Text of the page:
Fr Chris Townsend: Marriage No Longer Means The Same
Let’s face it: the law governing marriage in South Africa is useless. At best it is a product of its time and deeply flawed.
It was written to try and encompass the Christian view of marriage to some extent—after all, in 1968 we were a “Christian country” — but the law fails in a number of respects and tests. I think it tried to be both too much and too little.
This apartheid-era law (now, don’t stop reading here) couldn’t cope with non-Christian marriage, traditional customary marriage, or the developments of a new South Africa such as “civil unions”.
When I was preparing to write my marriage officer’s licence 20 years ago in (a not much transformed) Department of Home Affairs office in Johannesburg, we questioned the failings and shortfalls of the law.
Basically, we were told to do as the law told us and leave the bigger issues to the politicians and officials. With hindsight, that’s the worst place to leave any responsibility for law.
We questioned why we had extra forms for “black marriages” (there was such a form!) where the man promised that there were no other customary marriages in place. So traditional wife two, three or more had no inheritance or child-support rights—because the man had signed them away.
Simply put, because the law couldn’t cope with any form of polygamy, it just ignored a reality in order to make the reality conform to the law. Again, that’s not a great way to deal with normative law-making.
The law was further challenged in that it took it for granted that Christian ministers would be state marriage officers but made it very difficult for non-Christians to exercise that function.
As a result, many Muslim marriages, while valid under the disciplines of Islam, were never licit in the eyes of the law as they were never registered as marriages.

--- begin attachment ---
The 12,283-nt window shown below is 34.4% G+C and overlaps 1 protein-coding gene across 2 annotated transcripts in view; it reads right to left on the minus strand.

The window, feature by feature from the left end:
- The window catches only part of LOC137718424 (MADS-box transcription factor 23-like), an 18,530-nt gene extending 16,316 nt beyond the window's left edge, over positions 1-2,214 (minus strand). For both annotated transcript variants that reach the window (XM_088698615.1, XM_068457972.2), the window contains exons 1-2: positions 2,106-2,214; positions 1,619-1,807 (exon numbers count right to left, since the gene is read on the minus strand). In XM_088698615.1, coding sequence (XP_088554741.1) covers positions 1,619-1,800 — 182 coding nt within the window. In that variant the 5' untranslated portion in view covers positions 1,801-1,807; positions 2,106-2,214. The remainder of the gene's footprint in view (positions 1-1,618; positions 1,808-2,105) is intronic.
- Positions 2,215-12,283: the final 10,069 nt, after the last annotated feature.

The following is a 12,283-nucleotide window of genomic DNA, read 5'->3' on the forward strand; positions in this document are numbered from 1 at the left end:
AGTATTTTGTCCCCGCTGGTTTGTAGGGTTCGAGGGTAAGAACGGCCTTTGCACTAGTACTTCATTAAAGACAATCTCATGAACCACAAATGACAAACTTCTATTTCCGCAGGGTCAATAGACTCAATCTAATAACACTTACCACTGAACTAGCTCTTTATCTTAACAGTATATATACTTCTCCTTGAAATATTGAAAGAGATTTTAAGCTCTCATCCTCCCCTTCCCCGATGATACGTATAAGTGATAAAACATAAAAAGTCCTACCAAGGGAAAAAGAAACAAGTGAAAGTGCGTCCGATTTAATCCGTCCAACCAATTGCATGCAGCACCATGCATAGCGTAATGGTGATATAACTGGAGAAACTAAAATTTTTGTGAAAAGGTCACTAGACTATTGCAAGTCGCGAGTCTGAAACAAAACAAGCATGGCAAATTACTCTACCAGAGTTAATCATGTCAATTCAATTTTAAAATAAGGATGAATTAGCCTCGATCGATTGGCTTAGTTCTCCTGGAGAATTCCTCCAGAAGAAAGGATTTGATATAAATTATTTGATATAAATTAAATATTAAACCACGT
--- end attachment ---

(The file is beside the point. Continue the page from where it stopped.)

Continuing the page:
If there is no legal recognition of the Goods of Marriage—children, stability and property—then there can be no protection for those who might suffer.
I think the ultimate test — and the beginning of the end — came not with the adoption of the Constitution but with the passage, against significant opposition, of the Civil Unions Bill.
With that law, it became possible for there to be various legitimate and illegitimate ways of being married/in union. This brought to the fore two issues: that of conscience and that of contract.
Conscience clause a danger
The newly-released draft amendments to the 1968 law, as amended ad infinitum, now remove the critical conscience clause for the officials of the Department of Home Affairs. In essence, this little move criminalises and penalises people for acting in the interest of their consciences.
This conscience clause remains in place for religious officials of the department, such as myself. But it sets a dangerous precedent.
The state is changing this law and the changes may not stop here — if you work for the state, the state is your conscience.
The 1968 law tried to encompass the Goods of Marriage—spousal consent, the responsibility for children and property. But it never really got very far.
In the Catholic Church, we have seen a massive drop-off in the number of sacramental marriages, and therefore there also must be a decline in state marriages.
Many couples opt, for various reasons, not to get married. I don’t think we communicate the idea of the sacramental grace of marriage very well, but we certainly can’t be caught in a vision of marriage being only a contract. That’s all the state can do: contract. Marriage law is now becoming merely contract law.
There needs to be a massive revision of all the marriage laws.
If we allow polygamy, we must allow polyandry (a woman taking more than one husband). If we allow civil unions, we must allow all unions of persons to be civil unions.
As we value freedom of association, the contract law becomes a law of contract between persons — no longer male and female, no longer just one, but polyamorous.
Marriage then becomes simply a contract between natural persons.
That’s not how we see marriage. It is time for our bishops to seriously interrogate this question and come up with a brave stance to say that our priests and deacons now have to cease being state marriage officers.
This is a difficult thing to say, but when the Church and the state say “marriage”, they no longer mean the same thing.